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Woods Hole Coastal and Marine Science Center > Geologic Mapping of the Massachusetts Sea Floor > Data Collection and Interpretation

Geologic Mapping of the Massachusetts Sea Floor


shimData Collection and Interpretation

USGS Woods Hole Coastal and Marine Science Center sea-floor mapping technology

Schematic diagram showing shipboard (and land-based) acquisition of geophysical data. Click image to visit the WHCMSC Sea Floor Mapping Technology page.

Surveys conducted in Massachusetts waters between 2003 and 2013 have provided bathymetric, acoustic backscatter, seismic-reflection profile, sample, and photograph data that are used to create high-resolution geophysical datasets that guide sea floor characterization and the production of interpretive maps. For more information about geophysical data and sample collection capabilities at the Woods Hole Coastal and Marine Science Center visit the WHCMSC Sea Floor Mapping Technology page.

In this project processed geophysical and sample data are integrated in a geospatial framework to address the challenge of mapping geology in heterogeneous glaciated geologic environments like the Massachusetts inner continental shelf. The goal is to provide processed data products and interpretative maps that synthesize the complex geology at a regional scale in readily-usable formats for both scientists and resource managers alike. Each acquired dataset provides unique information about the Massachusetts sea floor environment. Scroll through the images on this page to see the contribution of each data type to geologic mapping and sea floor characterization.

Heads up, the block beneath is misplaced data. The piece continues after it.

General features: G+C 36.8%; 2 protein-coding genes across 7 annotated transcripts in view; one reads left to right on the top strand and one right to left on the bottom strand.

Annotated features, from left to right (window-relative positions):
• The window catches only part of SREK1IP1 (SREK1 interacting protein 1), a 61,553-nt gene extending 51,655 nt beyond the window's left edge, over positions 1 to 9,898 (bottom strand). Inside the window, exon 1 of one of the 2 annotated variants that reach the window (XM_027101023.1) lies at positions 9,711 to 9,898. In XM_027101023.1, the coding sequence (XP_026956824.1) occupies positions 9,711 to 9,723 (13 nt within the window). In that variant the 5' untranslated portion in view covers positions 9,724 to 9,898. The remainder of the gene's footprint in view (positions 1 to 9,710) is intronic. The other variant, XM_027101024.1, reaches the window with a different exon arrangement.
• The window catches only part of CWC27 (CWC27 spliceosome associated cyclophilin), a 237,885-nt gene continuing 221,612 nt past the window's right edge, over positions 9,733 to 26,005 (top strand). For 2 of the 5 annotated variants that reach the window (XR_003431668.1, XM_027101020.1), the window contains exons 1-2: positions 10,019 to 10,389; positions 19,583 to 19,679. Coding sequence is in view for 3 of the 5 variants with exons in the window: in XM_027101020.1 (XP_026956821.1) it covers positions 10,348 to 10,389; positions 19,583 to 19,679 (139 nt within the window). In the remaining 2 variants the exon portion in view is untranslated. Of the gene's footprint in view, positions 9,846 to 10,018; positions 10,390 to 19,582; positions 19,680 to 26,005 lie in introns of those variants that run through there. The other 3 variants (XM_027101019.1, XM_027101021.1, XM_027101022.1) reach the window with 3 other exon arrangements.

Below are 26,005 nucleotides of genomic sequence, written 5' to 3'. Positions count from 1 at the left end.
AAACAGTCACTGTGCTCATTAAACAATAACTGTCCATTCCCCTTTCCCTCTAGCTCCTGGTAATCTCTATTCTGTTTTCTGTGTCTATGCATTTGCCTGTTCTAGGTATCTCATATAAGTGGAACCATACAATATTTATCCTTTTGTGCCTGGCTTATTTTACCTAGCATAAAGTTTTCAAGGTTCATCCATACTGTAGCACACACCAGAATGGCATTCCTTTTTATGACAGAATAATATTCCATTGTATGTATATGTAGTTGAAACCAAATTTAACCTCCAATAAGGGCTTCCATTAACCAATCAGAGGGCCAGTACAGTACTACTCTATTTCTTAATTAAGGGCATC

To learn more about the data products in this study, please visit the Geophysical and Sample Data Products or Interpretive Reports page.


Swath Bathymetry

 Map of shaded-relief topography of the sea floor offshore of northeastern Massachusetts between Cape Ann and Salisbury Beach.

Click on image to view the geophysical data report for Cape Ann to Salisbury Beach.

Swath bathymetry and derivative products such as slope, hillshaded relief, and rugosity maps provide information not only on water depth, but also the roughness and smoothness of the sea floor, which correlates with sea floor texture and depositional environment.

The shaded-relief bathymetry image (left) of the sea floor offshore of northeastern Massachusetts between Cape Ann and Salisbury Beach is colored to represent depths in meters, relative to the local mean lower low water (MLLW) datum. Rocky areas are readily distinguishable from sand areas in shaded relief imagery.  Fine-grained deposits on the inner continental shelf  are characterized by smooth contours; for example, the southeastern part of the study area in water depths greater than 40-meters. Rock and coarse grained material are associated with crenulated contours and rugged topography; for example, the sea floor just offshore of the Massachusetts-New Hampshire border.

For more information visit: http://pubs.usgs.gov/of/2007/1373/


Acoustic Backscatter Intensity

Map showing acoustic-backscatter intensity of the sea floor in the Buzzards Bay, Massachusetts.

Click on image to view the geophysical data report for Buzzards Bay.

Acoustic backscatter intensity data are an indication of the relative hardness or softness of the sea floor, which is closely related to sediment texture and cohesion. The map (on the left) shows acoustic backscatter intensity of the sea floor in the Buzzards Bay, Massachusetts. In general, higher values (light tones) represent rock, boulders, cobbles, gravel, shell reefs, and coarse sand. Lower values (dark tones) generally represent fine sand and muddy sediment. Within Buzzards Bay, high acoustic backscatter is most often associated with glacial  deposits, such as moraines and meltwater fans. Low acoustic backscatter in the basins of Buzzards Bay are Holocene marine and estuarine muddy deposits.

For more information visit http://pubs.usgs.gov/of/2012/1002/.


Seismic-Reflection Profiles

Seismic-reflection profile across the inner continental shelf.  Stratified glacial-marine sediment rests on bedrock and is overlain by fluvial and deltaic deposits that formed during coastal regression and sea-level lowstand.